So, as you walk to the line to serve, your body sends you a huge shot of adrenaline with a message attached, “Danger, danger. Body is getting tight. Just get it back in play. Don’t miss.” Because we are all wired to respond to the thoughts we have in our head (to get us out of danger), we listen and obey. We back off the ball, guide it with increased muscle tension and hope we don’t make a fool of ourselves or have to deal with the pain of a simple mistake and lose the point. And, unfortunately, we are occasionally reinforced for this decision because we actually win the point and get away with it–sometimes. Nevertheless, we feel lousy but usually do it again, because even though it feels bad, at least it delivered us a point. We know we could be better–in fact, we know we ARE better–but somehow our brain and body won’t cooperate to let you hit through your shots at the expense of losing a measly point or two. At the last second, when you are making contact with the ball your body puts on the brakes, doesn’t it?
As you can probably tell, I learned to hate this habit– playing it safely, even though I still fall victim every now and then. But, when this happens it only humbles me and reminds me how challenging it is to commit to your shots with a win or loss hanging in the balance.
Well, here’s the deal. First of all, you need to think of nerves and tension on a dial. You do not want to think of your tension level as all or nothing (tight or loose). I use a dial from 0-10. Ten is the tightest you’ve ever been. I think of a 4 as Federer and a 5 as Rafa Nadal. Optimal looseness is around 4/5. Above 6, you are getting too tight to play your best and you will likely begin to play tentatively. The difference between 6 and a 5 or a 7 and a 6 on the dial could be the difference between winning and losing. If you practice hitting the ball at these lower levels and learn to feel the difference between a 4 and a 7 in your body, for example, you will be able to recall this feeling in a match. Going up and down the scale to get a feeling of the different numbers as they relate to your physical body will help you train this feeling. Please note that you may notice your intensity dropping when you try to be looser. Just make sure you stay mindful of keeping your feet moving (think loose upper body/fast feet). It takes practice and awareness. And, remember, being loose is a feeling, not a thought.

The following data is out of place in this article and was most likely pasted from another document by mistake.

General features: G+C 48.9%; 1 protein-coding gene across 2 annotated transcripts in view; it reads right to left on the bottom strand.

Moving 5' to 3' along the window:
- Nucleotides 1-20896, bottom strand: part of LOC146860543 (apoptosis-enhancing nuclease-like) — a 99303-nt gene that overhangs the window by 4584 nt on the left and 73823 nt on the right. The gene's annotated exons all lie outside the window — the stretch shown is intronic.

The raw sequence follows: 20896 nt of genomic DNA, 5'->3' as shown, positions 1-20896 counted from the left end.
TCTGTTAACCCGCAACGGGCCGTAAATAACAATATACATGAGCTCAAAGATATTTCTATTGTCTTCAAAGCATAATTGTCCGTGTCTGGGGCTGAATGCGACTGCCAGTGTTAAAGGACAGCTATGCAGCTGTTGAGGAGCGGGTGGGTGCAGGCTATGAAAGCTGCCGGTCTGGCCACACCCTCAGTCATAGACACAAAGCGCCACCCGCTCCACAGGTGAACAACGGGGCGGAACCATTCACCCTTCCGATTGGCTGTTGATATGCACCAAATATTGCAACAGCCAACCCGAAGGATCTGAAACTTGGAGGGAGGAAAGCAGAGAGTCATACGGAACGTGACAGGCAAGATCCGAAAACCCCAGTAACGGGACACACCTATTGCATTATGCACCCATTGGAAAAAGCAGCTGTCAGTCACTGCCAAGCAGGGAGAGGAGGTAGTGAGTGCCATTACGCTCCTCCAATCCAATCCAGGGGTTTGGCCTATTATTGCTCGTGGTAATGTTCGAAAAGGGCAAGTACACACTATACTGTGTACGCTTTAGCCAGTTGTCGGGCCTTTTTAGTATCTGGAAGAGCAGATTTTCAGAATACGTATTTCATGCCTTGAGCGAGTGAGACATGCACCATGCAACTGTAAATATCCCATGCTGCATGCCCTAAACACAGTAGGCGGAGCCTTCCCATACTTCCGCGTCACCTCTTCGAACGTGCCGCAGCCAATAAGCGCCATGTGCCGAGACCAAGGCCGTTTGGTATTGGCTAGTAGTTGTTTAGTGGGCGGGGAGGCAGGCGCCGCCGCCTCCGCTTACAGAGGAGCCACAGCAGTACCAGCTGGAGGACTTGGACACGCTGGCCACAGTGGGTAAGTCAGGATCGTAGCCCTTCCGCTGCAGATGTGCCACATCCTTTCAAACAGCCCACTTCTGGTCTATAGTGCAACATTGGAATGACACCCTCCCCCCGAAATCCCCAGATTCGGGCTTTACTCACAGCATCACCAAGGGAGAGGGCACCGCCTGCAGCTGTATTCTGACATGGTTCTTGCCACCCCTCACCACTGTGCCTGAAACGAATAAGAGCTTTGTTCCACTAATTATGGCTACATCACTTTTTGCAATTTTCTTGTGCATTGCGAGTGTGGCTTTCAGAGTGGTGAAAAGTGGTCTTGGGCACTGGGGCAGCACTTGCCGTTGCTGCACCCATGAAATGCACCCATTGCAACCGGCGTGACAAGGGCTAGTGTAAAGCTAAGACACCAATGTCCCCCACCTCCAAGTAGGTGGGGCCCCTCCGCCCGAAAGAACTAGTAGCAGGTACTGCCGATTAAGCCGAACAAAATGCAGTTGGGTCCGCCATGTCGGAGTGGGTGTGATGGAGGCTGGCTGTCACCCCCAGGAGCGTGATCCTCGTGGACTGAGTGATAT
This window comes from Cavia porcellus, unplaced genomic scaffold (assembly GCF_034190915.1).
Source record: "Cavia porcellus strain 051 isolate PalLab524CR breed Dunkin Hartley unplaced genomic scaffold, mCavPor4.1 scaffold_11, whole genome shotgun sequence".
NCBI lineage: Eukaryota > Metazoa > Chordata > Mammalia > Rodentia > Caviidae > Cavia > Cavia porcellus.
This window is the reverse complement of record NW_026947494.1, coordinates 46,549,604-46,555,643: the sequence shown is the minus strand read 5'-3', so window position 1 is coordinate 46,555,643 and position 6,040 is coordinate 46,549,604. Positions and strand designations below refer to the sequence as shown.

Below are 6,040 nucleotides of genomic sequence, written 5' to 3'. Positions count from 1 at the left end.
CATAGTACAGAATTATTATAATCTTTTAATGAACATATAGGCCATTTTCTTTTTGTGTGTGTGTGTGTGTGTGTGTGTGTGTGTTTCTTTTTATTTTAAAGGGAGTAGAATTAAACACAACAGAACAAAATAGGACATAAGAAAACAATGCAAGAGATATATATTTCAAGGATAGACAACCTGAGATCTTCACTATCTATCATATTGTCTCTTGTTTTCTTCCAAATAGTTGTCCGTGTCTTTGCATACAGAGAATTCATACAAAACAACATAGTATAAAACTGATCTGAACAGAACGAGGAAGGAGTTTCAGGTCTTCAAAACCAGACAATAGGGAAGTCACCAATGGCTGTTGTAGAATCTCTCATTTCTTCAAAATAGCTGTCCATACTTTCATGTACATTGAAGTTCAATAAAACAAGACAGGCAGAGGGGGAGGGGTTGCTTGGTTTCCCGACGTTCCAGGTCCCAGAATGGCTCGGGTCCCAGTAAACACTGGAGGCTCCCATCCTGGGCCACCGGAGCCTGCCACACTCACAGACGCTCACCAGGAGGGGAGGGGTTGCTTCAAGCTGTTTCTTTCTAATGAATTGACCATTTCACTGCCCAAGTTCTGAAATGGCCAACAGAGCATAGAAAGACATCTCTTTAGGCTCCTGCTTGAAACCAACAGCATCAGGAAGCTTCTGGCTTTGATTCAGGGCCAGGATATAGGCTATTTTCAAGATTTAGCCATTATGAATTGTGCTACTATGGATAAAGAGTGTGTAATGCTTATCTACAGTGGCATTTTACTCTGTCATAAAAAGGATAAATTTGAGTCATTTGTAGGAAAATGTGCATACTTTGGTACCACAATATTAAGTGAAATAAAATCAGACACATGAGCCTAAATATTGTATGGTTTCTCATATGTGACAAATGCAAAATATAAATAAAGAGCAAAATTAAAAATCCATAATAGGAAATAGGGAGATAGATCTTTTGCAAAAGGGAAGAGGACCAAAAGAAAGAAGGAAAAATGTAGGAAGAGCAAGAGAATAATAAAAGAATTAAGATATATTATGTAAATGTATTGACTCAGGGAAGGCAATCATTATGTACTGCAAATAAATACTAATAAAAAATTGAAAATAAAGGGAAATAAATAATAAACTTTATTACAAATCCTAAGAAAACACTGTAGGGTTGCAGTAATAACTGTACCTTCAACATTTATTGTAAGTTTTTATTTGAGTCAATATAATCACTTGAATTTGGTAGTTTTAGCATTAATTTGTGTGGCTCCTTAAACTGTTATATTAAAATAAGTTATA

Playing loose, letting go of tension in your arm and committing to your shot when you are in a position to win, takes great courage. It takes courage because deep down you really want to win the point and that is likely more important than some future “potential” you might achieve. The now takes precedent over tomorrow. But, there are so many downsides and you need to really know this, deeply.
It takes courage because hitting through the ball with tension in your body may mean that you do miss that particular shot and lose the point. But, what you may not yet realize is that this decision-to play YOUR game, to hit the shots that you know you can and have trained-will help you win in the long and short-term. Maybe not the very match you are playing (although you very well might), but with practice and determination you will far surpass the level you are playing at now. It won’t even be close. And, remember, this is not a license to be reckless. It is a mandate to hit the shots that you own now; the very same shots, but in a different (looser) manner.
I am absolutely convinced that my 47 year-old mind and body today would beat my 25 year-old mind and body of years ago in straight sets only because of this decision. Can a “state” change like this really make such a difference for you? Yes it can. You know it, too. It’s just that in the moment your mind and body aren’t yet completely on board with this plan-yet.
So, the takeaway is to “store” the feeling of looseness in practice and work on hitting the ball with less tension using this dial when you are in a match. Let’s see what happens. It’s a commitment and it takes courage. But, you would be surprised how incremental gains can begin to lead to more freedom on the court.